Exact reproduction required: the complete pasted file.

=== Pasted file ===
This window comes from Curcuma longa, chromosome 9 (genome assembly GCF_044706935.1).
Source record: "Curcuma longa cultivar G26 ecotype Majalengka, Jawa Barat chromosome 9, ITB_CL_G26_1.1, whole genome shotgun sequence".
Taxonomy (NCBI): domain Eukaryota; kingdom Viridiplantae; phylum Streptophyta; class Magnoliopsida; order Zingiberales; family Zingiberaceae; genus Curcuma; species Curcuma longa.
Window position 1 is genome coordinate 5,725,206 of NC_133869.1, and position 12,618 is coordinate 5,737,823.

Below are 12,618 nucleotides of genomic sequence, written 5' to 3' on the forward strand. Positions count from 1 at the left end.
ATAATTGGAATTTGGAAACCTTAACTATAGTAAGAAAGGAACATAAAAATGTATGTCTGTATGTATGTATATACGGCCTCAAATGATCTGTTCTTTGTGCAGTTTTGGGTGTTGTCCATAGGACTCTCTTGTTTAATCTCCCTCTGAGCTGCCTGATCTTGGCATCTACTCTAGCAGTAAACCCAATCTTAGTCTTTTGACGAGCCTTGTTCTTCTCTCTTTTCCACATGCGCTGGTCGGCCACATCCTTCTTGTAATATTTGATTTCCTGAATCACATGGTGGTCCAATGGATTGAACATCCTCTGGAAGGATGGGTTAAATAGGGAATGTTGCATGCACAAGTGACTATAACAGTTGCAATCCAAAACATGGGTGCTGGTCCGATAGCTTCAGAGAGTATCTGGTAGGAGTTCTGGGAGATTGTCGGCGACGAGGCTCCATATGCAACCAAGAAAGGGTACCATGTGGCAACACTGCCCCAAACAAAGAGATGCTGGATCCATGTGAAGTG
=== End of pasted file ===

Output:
This window comes from Curcuma longa, chromosome 9 (genome assembly GCF_044706935.1).
Source record: "Curcuma longa cultivar G26 ecotype Majalengka, Jawa Barat chromosome 9, ITB_CL_G26_1.1, whole genome shotgun sequence".
Taxonomy (NCBI): domain Eukaryota; kingdom Viridiplantae; phylum Streptophyta; class Magnoliopsida; order Zingiberales; family Zingiberaceae; genus Curcuma; species Curcuma longa.
Window position 1 is genome coordinate 5,725,206 of NC_133869.1, and position 12,618 is coordinate 5,737,823.

Below are 12,618 nucleotides of genomic sequence, written 5' to 3' on the forward strand. Positions count from 1 at the left end.
ATAATTGGAATTTGGAAACCTTAACTATAGTAAGAAAGGAACATAAAAATGTATGTCTGTATGTATGTATATACGGCCTCAAATGATCTGTTCTTTGTGCAGTTTTGGGTGTTGTCCATAGGACTCTCTTGTTTAATCTCCCTCTGAGCTGCCTGATCTTGGCATCTACTCTAGCAGTAAACCCAATCTTAGTCTTTTGACGAGCCTTGTTCTTCTCTCTTTTCCACATGCGCTGGTCGGCCACATCCTTCTTGTAATATTTGATTTCCTGAATCACATGGTGGTCCAATGGATTGAACATCCTCTGGAAGGATGGGTTAAATAGGGAATGTTGCATGCACAAGTGACTATAACAGTTGCAATCCAAAACATGGGTGCTGGTCCGATAGCTTCAGAGAGTATCTGGTAGGAGTTCTGGGAGATTGTCGGCGACGAGGCTCCATATGCAACCAAGAAAGGGTACCATGTGGCAACACTGCCCCAAACAAAGAGATGCTGGATCCATGTGAAGTG